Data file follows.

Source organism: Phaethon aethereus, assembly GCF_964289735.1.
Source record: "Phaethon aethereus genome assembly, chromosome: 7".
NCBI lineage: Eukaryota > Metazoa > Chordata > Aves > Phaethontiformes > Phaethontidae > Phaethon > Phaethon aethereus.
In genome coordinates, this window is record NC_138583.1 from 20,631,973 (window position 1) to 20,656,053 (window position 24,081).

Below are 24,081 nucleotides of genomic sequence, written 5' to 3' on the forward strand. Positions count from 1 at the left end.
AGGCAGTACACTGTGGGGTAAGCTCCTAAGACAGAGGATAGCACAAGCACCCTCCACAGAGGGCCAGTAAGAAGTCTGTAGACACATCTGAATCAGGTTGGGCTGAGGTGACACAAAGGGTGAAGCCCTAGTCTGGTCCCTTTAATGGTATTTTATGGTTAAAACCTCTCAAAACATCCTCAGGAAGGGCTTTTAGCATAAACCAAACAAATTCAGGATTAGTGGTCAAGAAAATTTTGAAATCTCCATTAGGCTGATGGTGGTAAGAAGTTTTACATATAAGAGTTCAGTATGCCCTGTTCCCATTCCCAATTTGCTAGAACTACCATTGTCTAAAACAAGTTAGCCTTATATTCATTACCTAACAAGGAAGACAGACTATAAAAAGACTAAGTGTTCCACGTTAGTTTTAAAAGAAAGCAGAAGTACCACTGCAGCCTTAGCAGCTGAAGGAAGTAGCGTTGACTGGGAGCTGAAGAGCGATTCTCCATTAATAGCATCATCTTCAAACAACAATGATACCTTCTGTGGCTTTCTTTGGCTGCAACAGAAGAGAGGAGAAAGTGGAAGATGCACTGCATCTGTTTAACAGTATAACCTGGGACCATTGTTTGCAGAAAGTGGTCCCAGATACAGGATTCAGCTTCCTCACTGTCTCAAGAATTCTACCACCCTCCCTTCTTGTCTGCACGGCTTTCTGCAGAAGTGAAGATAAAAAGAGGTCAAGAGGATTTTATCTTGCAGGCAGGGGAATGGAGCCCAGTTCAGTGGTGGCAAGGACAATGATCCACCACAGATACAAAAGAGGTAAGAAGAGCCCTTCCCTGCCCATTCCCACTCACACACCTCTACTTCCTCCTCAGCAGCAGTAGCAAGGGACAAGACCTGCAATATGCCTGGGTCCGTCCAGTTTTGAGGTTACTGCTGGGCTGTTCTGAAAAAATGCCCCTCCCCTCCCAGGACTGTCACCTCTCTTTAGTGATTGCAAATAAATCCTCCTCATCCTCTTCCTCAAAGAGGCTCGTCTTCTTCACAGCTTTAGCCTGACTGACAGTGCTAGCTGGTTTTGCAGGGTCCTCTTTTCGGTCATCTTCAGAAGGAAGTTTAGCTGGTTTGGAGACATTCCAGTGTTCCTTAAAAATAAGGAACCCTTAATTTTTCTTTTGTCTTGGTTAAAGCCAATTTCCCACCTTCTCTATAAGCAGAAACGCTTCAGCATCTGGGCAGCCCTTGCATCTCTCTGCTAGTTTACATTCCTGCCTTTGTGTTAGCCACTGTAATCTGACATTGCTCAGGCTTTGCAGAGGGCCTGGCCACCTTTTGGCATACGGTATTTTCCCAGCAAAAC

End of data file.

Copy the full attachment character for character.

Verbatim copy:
Source organism: Phaethon aethereus, assembly GCF_964289735.1.
Source record: "Phaethon aethereus genome assembly, chromosome: 7".
NCBI lineage: Eukaryota > Metazoa > Chordata > Aves > Phaethontiformes > Phaethontidae > Phaethon > Phaethon aethereus.
In genome coordinates, this window is record NC_138583.1 from 20,631,973 (window position 1) to 20,656,053 (window position 24,081).

Below are 24,081 nucleotides of genomic sequence, written 5' to 3' on the forward strand. Positions count from 1 at the left end.
AGGCAGTACACTGTGGGGTAAGCTCCTAAGACAGAGGATAGCACAAGCACCCTCCACAGAGGGCCAGTAAGAAGTCTGTAGACACATCTGAATCAGGTTGGGCTGAGGTGACACAAAGGGTGAAGCCCTAGTCTGGTCCCTTTAATGGTATTTTATGGTTAAAACCTCTCAAAACATCCTCAGGAAGGGCTTTTAGCATAAACCAAACAAATTCAGGATTAGTGGTCAAGAAAATTTTGAAATCTCCATTAGGCTGATGGTGGTAAGAAGTTTTACATATAAGAGTTCAGTATGCCCTGTTCCCATTCCCAATTTGCTAGAACTACCATTGTCTAAAACAAGTTAGCCTTATATTCATTACCTAACAAGGAAGACAGACTATAAAAAGACTAAGTGTTCCACGTTAGTTTTAAAAGAAAGCAGAAGTACCACTGCAGCCTTAGCAGCTGAAGGAAGTAGCGTTGACTGGGAGCTGAAGAGCGATTCTCCATTAATAGCATCATCTTCAAACAACAATGATACCTTCTGTGGCTTTCTTTGGCTGCAACAGAAGAGAGGAGAAAGTGGAAGATGCACTGCATCTGTTTAACAGTATAACCTGGGACCATTGTTTGCAGAAAGTGGTCCCAGATACAGGATTCAGCTTCCTCACTGTCTCAAGAATTCTACCACCCTCCCTTCTTGTCTGCACGGCTTTCTGCAGAAGTGAAGATAAAAAGAGGTCAAGAGGATTTTATCTTGCAGGCAGGGGAATGGAGCCCAGTTCAGTGGTGGCAAGGACAATGATCCACCACAGATACAAAAGAGGTAAGAAGAGCCCTTCCCTGCCCATTCCCACTCACACACCTCTACTTCCTCCTCAGCAGCAGTAGCAAGGGACAAGACCTGCAATATGCCTGGGTCCGTCCAGTTTTGAGGTTACTGCTGGGCTGTTCTGAAAAAATGCCCCTCCCCTCCCAGGACTGTCACCTCTCTTTAGTGATTGCAAATAAATCCTCCTCATCCTCTTCCTCAAAGAGGCTCGTCTTCTTCACAGCTTTAGCCTGACTGACAGTGCTAGCTGGTTTTGCAGGGTCCTCTTTTCGGTCATCTTCAGAAGGAAGTTTAGCTGGTTTGGAGACATTCCAGTGTTCCTTAAAAATAAGGAACCCTTAATTTTTCTTTTGTCTTGGTTAAAGCCAATTTCCCACCTTCTCTATAAGCAGAAACGCTTCAGCATCTGGGCAGCCCTTGCATCTCTCTGCTAGTTTACATTCCTGCCTTTGTGTTAGCCACTGTAATCTGACATTGCTCAGGCTTTGCAGAGGGCCTGGCCACCTTTTGGCATACGGTATTTTCCCAGCAAAAC